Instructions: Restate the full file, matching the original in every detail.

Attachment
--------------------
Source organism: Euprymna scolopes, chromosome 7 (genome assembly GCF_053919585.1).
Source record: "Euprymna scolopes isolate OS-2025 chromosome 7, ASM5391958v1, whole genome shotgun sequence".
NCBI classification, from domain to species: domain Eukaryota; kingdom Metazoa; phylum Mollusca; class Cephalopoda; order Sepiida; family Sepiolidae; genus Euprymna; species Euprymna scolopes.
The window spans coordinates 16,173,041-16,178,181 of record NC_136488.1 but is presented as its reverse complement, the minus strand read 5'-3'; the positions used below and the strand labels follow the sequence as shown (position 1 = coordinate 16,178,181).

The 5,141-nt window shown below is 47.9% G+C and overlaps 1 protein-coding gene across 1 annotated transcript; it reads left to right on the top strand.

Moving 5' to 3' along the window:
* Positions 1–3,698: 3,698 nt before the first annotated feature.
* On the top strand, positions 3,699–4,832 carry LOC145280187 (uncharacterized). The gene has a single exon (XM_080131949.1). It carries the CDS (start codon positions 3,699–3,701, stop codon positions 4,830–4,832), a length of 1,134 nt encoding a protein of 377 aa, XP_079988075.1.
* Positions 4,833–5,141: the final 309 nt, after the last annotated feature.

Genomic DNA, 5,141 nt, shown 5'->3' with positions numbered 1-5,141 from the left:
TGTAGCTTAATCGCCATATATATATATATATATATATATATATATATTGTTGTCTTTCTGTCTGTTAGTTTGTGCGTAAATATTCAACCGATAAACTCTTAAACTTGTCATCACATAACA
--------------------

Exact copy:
Source organism: Euprymna scolopes, chromosome 7 (genome assembly GCF_053919585.1).
Source record: "Euprymna scolopes isolate OS-2025 chromosome 7, ASM5391958v1, whole genome shotgun sequence".
NCBI classification, from domain to species: domain Eukaryota; kingdom Metazoa; phylum Mollusca; class Cephalopoda; order Sepiida; family Sepiolidae; genus Euprymna; species Euprymna scolopes.
The window spans coordinates 16,173,041-16,178,181 of record NC_136488.1 but is presented as its reverse complement, the minus strand read 5'-3'; the positions used below and the strand labels follow the sequence as shown (position 1 = coordinate 16,178,181).

The 5,141-nt window shown below is 47.9% G+C and overlaps 1 protein-coding gene across 1 annotated transcript; it reads left to right on the top strand.

Moving 5' to 3' along the window:
* Positions 1–3,698: 3,698 nt before the first annotated feature.
* On the top strand, positions 3,699–4,832 carry LOC145280187 (uncharacterized). The gene has a single exon (XM_080131949.1). It carries the CDS (start codon positions 3,699–3,701, stop codon positions 4,830–4,832), a length of 1,134 nt encoding a protein of 377 aa, XP_079988075.1.
* Positions 4,833–5,141: the final 309 nt, after the last annotated feature.

Genomic DNA, 5,141 nt, shown 5'->3' with positions numbered 1-5,141 from the left:
TGTAGCTTAATCGCCATATATATATATATATATATATATATATATATTGTTGTCTTTCTGTCTGTTAGTTTGTGCGTAAATATTCAACCGATAAACTCTTAAACTTGTCATCACATAACA